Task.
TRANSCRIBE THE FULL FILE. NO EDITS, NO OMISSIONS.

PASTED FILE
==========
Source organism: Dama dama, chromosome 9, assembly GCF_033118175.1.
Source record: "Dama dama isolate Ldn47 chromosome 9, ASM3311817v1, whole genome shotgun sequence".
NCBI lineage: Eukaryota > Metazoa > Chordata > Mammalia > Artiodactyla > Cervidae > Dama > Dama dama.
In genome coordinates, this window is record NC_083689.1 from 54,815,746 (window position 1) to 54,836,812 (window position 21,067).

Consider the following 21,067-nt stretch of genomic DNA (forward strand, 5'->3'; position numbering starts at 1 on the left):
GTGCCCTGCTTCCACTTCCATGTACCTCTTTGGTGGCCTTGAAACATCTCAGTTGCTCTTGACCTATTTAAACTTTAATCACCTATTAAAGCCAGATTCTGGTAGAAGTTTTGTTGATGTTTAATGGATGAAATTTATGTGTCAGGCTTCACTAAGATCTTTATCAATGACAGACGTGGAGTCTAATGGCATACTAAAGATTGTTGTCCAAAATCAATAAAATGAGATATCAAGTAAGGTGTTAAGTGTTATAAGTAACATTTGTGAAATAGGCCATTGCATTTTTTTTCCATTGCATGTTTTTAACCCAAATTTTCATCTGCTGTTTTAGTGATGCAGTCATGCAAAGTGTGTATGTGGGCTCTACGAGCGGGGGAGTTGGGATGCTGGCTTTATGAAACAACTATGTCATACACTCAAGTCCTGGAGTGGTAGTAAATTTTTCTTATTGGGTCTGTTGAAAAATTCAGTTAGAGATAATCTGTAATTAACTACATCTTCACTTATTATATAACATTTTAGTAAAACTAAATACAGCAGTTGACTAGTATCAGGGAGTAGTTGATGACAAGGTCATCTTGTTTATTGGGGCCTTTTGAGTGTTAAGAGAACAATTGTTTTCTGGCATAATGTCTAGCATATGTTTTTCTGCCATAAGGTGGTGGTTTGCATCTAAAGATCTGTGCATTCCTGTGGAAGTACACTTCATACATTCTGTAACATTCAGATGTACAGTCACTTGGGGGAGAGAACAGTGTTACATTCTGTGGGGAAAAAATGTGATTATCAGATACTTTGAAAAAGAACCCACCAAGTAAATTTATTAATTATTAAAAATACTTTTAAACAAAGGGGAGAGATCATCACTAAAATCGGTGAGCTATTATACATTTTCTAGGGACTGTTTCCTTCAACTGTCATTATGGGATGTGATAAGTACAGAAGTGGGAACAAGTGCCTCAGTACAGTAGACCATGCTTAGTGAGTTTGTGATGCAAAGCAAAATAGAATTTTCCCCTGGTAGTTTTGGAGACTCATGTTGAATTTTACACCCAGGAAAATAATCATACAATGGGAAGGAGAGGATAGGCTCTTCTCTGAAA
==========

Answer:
Source organism: Dama dama, chromosome 9, assembly GCF_033118175.1.
Source record: "Dama dama isolate Ldn47 chromosome 9, ASM3311817v1, whole genome shotgun sequence".
NCBI lineage: Eukaryota > Metazoa > Chordata > Mammalia > Artiodactyla > Cervidae > Dama > Dama dama.
In genome coordinates, this window is record NC_083689.1 from 54,815,746 (window position 1) to 54,836,812 (window position 21,067).

Consider the following 21,067-nt stretch of genomic DNA (forward strand, 5'->3'; position numbering starts at 1 on the left):
GTGCCCTGCTTCCACTTCCATGTACCTCTTTGGTGGCCTTGAAACATCTCAGTTGCTCTTGACCTATTTAAACTTTAATCACCTATTAAAGCCAGATTCTGGTAGAAGTTTTGTTGATGTTTAATGGATGAAATTTATGTGTCAGGCTTCACTAAGATCTTTATCAATGACAGACGTGGAGTCTAATGGCATACTAAAGATTGTTGTCCAAAATCAATAAAATGAGATATCAAGTAAGGTGTTAAGTGTTATAAGTAACATTTGTGAAATAGGCCATTGCATTTTTTTTCCATTGCATGTTTTTAACCCAAATTTTCATCTGCTGTTTTAGTGATGCAGTCATGCAAAGTGTGTATGTGGGCTCTACGAGCGGGGGAGTTGGGATGCTGGCTTTATGAAACAACTATGTCATACACTCAAGTCCTGGAGTGGTAGTAAATTTTTCTTATTGGGTCTGTTGAAAAATTCAGTTAGAGATAATCTGTAATTAACTACATCTTCACTTATTATATAACATTTTAGTAAAACTAAATACAGCAGTTGACTAGTATCAGGGAGTAGTTGATGACAAGGTCATCTTGTTTATTGGGGCCTTTTGAGTGTTAAGAGAACAATTGTTTTCTGGCATAATGTCTAGCATATGTTTTTCTGCCATAAGGTGGTGGTTTGCATCTAAAGATCTGTGCATTCCTGTGGAAGTACACTTCATACATTCTGTAACATTCAGATGTACAGTCACTTGGGGGAGAGAACAGTGTTACATTCTGTGGGGAAAAAATGTGATTATCAGATACTTTGAAAAAGAACCCACCAAGTAAATTTATTAATTATTAAAAATACTTTTAAACAAAGGGGAGAGATCATCACTAAAATCGGTGAGCTATTATACATTTTCTAGGGACTGTTTCCTTCAACTGTCATTATGGGATGTGATAAGTACAGAAGTGGGAACAAGTGCCTCAGTACAGTAGACCATGCTTAGTGAGTTTGTGATGCAAAGCAAAATAGAATTTTCCCCTGGTAGTTTTGGAGACTCATGTTGAATTTTACACCCAGGAAAATAATCATACAATGGGAAGGAGAGGATAGGCTCTTCTCTGAAA